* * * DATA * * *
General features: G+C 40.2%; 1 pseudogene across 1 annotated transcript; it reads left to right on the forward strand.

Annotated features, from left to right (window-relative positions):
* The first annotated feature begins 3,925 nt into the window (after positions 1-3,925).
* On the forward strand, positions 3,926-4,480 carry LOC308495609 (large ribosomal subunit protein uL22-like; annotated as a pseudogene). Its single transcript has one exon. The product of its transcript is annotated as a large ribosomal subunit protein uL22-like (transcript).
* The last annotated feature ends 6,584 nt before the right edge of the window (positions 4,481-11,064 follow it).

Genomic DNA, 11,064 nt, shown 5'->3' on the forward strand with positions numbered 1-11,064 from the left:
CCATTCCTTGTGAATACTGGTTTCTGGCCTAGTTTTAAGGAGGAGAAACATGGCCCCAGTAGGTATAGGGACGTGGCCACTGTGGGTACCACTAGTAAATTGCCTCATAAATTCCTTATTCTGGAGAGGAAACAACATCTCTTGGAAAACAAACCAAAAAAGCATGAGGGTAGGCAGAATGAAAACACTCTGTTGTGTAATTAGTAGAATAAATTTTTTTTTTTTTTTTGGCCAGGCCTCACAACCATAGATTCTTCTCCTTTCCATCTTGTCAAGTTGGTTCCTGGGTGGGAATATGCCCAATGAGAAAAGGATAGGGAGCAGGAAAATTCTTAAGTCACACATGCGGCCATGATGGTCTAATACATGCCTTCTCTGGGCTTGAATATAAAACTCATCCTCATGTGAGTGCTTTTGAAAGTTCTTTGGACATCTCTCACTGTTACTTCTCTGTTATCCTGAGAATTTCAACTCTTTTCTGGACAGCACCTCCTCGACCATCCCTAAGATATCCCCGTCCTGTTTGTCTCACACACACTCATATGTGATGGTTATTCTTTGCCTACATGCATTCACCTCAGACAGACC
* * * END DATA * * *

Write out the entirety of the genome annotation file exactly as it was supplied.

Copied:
General features: G+C 40.2%; 1 pseudogene across 1 annotated transcript; it reads left to right on the forward strand.

Annotated features, from left to right (window-relative positions):
* The first annotated feature begins 3,925 nt into the window (after positions 1-3,925).
* On the forward strand, positions 3,926-4,480 carry LOC308495609 (large ribosomal subunit protein uL22-like; annotated as a pseudogene). Its single transcript has one exon. The product of its transcript is annotated as a large ribosomal subunit protein uL22-like (transcript).
* The last annotated feature ends 6,584 nt before the right edge of the window (positions 4,481-11,064 follow it).

Genomic DNA, 11,064 nt, shown 5'->3' on the forward strand with positions numbered 1-11,064 from the left:
CCATTCCTTGTGAATACTGGTTTCTGGCCTAGTTTTAAGGAGGAGAAACATGGCCCCAGTAGGTATAGGGACGTGGCCACTGTGGGTACCACTAGTAAATTGCCTCATAAATTCCTTATTCTGGAGAGGAAACAACATCTCTTGGAAAACAAACCAAAAAAGCATGAGGGTAGGCAGAATGAAAACACTCTGTTGTGTAATTAGTAGAATAAATTTTTTTTTTTTTTTTGGCCAGGCCTCACAACCATAGATTCTTCTCCTTTCCATCTTGTCAAGTTGGTTCCTGGGTGGGAATATGCCCAATGAGAAAAGGATAGGGAGCAGGAAAATTCTTAAGTCACACATGCGGCCATGATGGTCTAATACATGCCTTCTCTGGGCTTGAATATAAAACTCATCCTCATGTGAGTGCTTTTGAAAGTTCTTTGGACATCTCTCACTGTTACTTCTCTGTTATCCTGAGAATTTCAACTCTTTTCTGGACAGCACCTCCTCGACCATCCCTAAGATATCCCCGTCCTGTTTGTCTCACACACACTCATATGTGATGGTTATTCTTTGCCTACATGCATTCACCTCAGACAGACC